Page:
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11 YEARS LATER: WTC again dominates lower Manhattan

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This layout shows where the new World Trade Center buildings are being erected, around the site of the old twin towers that were attacked eleven years ago.

WTC PROGRESS ON MANHATTAN. Eleven years have passed since the attacks that changed a whole world, but the new World Trade Center is still far from finished.

Most buildings are more than a year from their inaugurations. But now, as yet another 9/11 memorial day arrives, Manhattan’s lower parts are again dominated by the rising superstructures of a new World Trade Center area.

Critics point out that costs for many features of the new WTC will turn out too high. The foundation that runs the memorial estimates that once the roughly $700 million project is complete, the memorial and museum will together cost $60 million a year to operate, the Greenbay Press Gazette reported. The anticipated cost has bothered some critics and raised concerns even among the memorial’s allies that the budget may be unsustainable without a hefty government subsidy.

RELATED Editor’s blog: 10 places I’m especially glad that I went to (including New York prior to 9/11)

[pullquote]One year later, on the day, two hijacked airliners changed everything – New York, the U.S., the world. It feels good to be able to remember a part of New York from before 9/11, 2001. A world that, in a broad sense, does no longer exist.[/pullquote]

Here is the status of the various new WTC buildings:

A memorial on the site of the old WTC has been open for a year, but some parts of the area around where the twin towers once stood are still incomplete. Joseph Daniels, president of the National September 11 Memorial & Museum, said to ABC News that once construction resumes it will take more than a year to finish the job, meaning the museum might not open until 2014.

Two new buildings are being erected close to the site of the old TWC. One World Trade Center, formerly known as the Freedom Tower, will open in 2014 on the northwest corner of the trade center site. The spire atop the 104-story building will reach the symbolic height of  1,776 feet (541 meters). A smaller building to the side has already reached its destined height of 1,368 feet (416 meters).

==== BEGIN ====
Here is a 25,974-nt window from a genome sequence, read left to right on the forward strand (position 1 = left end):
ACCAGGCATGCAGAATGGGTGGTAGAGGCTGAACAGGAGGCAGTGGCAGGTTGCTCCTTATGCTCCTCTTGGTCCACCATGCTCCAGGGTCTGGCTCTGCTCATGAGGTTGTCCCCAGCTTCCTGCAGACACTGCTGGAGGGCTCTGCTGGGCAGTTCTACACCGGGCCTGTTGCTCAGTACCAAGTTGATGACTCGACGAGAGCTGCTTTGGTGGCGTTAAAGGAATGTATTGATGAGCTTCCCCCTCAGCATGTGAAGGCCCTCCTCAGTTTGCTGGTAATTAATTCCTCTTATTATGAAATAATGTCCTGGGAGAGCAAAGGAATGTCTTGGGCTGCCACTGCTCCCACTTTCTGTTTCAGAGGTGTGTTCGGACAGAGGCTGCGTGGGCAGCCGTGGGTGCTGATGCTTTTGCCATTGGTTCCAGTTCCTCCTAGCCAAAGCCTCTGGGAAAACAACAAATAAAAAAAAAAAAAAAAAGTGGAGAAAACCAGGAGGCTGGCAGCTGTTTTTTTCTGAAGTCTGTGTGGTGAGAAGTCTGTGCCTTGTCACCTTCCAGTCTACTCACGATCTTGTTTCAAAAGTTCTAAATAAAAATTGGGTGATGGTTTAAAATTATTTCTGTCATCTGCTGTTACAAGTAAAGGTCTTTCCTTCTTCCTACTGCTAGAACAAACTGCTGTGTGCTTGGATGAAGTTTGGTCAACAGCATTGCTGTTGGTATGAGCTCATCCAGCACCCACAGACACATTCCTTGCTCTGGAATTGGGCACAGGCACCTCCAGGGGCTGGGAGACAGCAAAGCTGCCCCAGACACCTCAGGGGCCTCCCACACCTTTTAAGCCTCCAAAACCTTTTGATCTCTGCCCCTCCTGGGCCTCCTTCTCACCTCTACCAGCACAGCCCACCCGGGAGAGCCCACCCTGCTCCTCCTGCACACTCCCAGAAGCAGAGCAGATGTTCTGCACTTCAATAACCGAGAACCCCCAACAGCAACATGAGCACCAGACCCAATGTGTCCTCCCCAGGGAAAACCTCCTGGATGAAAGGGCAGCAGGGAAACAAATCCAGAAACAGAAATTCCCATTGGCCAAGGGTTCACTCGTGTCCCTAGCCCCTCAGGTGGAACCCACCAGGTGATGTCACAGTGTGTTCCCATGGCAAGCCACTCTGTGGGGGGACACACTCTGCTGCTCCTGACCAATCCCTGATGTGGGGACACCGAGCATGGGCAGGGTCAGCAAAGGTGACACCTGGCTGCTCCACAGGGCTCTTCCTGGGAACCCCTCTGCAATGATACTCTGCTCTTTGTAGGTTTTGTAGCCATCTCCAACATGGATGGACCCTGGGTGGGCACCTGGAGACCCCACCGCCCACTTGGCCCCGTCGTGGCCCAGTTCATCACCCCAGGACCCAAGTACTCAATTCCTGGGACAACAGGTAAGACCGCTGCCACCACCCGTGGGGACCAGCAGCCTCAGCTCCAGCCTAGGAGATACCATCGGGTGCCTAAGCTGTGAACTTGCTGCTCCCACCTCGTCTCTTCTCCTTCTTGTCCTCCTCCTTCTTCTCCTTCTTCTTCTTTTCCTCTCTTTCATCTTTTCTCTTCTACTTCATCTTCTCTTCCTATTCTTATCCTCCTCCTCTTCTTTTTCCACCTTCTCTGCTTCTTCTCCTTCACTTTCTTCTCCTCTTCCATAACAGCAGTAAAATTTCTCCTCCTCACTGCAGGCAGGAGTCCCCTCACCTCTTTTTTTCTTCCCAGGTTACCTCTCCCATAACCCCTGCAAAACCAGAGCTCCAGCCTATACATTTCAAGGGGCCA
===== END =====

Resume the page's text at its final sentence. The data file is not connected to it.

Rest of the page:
Construction work around the trade center area.

The first office building to open will be the 72-story 4 World Trade Center at the southeast corner of the site. It has reached its full height of 977 feet and is scheduled to open in October 2013. Just north of 4 World Trade Center is 3 World Trade Center, which is now an eight-story stub but will reach 80 stories and 1,150 feet when it’s complete, ABC News reports.

At the site’s northeast corner, 2 World Trade Center is up only to street level. The building is planned as an 88-story skyscraper but will not be built until the commercial real estate market picks up enough to fill it.

The new transportation hub at the trade center will connect 13 subway lines and PATH trains to New Jersey when it opens in 2015. It will replace the temporary PATH station that was built after the Sept. 11 attacks. Designed by Spanish architect Santiago Calatrava, the station will serve 250,000 travelers a day, according to ABC News.

MAP: The New WTC area

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The editor of the Traveling Reporter works as a business news editor, and is a frequent traveler. When not doing any of that, he spends time on his boat and tries to figure out where to travel next. Two of his top destinations are the Philippines and San Francisco. Email Erik! Follow the Traveling Reporter at Stumbleupon, Tumblr, Chime In, Pinterest, Google+, Weibo, Storify, Facebook, Traveldudes, Myspace.